Figure 2. Tiny26 robot board.
The only parts of the board that we’re going to use are
the two LEDs attached to an IR proximity detector circuit.
The LEDs labeled D4 and D5 are the ones that we will blink.
You will notice that on this board the programming header
is a 10-pin one and the AVRISP 2 board we have chosen has
a six-pin connector. (Sigh, that is progress.) It used to be that
the 10-pin interface was the most common AVR one in use.
Times have changed and the six-pin cable is now the popular
one. To deal with this, I made a converter board to translate
from the six-pin to 10-pin interface. Our friends at SparkFun
have a nifty breakout board that does this nicely, too. Figure
3 shows both my translator and the SparkFun board. You’ll
Figure 3. Programming header conversions.
20 SERVO 09.2008
need to know what this translation should be, so Figure 4
shows the pin-out of a six-pin programming header. You can
build your own converter using the schematic and Figure 4
or just buy the breakout board from www.sparkfun.com/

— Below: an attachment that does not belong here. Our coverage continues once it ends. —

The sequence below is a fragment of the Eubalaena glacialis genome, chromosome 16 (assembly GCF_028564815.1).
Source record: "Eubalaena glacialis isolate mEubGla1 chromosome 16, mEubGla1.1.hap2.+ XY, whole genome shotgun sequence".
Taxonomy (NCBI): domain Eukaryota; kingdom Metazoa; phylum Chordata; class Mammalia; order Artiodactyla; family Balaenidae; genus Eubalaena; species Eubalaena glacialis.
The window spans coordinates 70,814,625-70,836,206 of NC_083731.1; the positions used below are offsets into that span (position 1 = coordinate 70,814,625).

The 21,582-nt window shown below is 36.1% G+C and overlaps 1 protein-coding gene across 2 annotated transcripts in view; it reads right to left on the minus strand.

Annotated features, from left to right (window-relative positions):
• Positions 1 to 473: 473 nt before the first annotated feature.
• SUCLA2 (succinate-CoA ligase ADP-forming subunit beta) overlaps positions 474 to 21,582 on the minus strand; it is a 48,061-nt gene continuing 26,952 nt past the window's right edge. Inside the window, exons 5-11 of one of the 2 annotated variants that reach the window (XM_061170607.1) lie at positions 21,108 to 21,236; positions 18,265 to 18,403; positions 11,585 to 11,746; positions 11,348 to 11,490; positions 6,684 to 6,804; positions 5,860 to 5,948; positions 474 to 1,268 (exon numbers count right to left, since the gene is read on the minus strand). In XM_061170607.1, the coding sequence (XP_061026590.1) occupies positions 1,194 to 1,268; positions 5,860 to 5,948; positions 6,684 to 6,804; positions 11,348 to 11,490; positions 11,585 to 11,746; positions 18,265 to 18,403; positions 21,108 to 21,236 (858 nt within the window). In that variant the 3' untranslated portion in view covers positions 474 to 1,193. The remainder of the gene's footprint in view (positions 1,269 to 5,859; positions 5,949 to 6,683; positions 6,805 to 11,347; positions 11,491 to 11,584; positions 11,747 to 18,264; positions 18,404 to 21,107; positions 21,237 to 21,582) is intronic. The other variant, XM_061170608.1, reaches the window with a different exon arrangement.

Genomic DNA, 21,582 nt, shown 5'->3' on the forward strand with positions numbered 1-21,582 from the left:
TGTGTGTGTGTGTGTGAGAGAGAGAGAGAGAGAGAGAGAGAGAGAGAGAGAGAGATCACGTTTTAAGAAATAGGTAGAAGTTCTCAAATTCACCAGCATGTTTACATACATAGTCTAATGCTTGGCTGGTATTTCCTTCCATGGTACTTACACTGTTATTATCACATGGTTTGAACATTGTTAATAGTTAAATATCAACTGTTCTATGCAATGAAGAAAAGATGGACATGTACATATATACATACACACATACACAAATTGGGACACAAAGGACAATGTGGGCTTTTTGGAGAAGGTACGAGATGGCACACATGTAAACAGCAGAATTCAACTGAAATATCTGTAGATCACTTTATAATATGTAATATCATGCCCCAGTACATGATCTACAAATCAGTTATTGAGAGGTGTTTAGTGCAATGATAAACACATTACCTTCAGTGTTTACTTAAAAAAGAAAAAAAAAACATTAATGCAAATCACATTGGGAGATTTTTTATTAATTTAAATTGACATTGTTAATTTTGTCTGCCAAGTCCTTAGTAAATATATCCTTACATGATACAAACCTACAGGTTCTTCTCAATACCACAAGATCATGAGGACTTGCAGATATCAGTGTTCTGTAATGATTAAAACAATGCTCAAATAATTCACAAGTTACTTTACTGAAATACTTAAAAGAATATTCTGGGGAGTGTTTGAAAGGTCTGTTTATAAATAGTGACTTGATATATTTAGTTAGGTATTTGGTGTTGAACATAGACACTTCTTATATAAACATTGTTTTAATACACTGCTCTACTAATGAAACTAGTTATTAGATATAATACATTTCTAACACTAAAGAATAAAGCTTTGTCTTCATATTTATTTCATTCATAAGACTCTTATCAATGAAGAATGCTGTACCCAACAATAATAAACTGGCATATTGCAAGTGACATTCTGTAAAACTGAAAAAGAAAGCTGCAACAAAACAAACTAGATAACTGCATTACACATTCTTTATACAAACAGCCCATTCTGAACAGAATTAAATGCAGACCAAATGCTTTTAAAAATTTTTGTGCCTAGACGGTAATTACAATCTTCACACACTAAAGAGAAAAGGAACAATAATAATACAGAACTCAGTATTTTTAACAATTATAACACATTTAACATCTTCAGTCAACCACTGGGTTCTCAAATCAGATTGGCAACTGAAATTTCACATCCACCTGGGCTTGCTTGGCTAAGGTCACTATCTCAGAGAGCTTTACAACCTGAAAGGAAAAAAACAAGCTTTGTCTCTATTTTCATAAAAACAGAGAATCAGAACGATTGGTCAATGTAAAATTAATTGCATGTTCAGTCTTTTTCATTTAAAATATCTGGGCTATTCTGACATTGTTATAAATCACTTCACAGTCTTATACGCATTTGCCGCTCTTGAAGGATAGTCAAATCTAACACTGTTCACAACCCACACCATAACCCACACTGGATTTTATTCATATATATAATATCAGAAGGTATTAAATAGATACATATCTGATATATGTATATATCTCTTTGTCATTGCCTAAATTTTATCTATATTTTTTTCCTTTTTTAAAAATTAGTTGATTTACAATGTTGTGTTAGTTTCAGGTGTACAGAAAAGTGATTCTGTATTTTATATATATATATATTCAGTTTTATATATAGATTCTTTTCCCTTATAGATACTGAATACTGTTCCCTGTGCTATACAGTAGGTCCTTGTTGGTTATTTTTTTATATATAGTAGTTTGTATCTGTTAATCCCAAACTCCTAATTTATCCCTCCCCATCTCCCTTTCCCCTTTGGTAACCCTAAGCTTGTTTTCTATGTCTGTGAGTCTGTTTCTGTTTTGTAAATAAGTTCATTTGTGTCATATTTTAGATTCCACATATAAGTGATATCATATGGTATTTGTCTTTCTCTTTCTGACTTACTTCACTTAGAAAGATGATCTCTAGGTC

When looking at the schematic in Figure 2, note the
port/pin names that the LEDs are attached to. Compare
those names with the program example. This will show you
how avr-gcc references ports and pins and how they are
usually called out on the chip in the Atmel documentation.
Okay, now we have our programmer and our robot
board with LEDs to blink. How do we make it all work
together? Hold on to your magazine — we are now going
to descend into serious tech geek work. We need to understand how to find serial
port “cu” driver dev files
in UNIX land on the Mac
OS X. We need to learn
how to use <gulp!> UNIX
man pages and we need
to read Atmel AVR technical
documentation. If there
are any Linux guys still
Figure 4. Six-pin AVR
programming header (top view).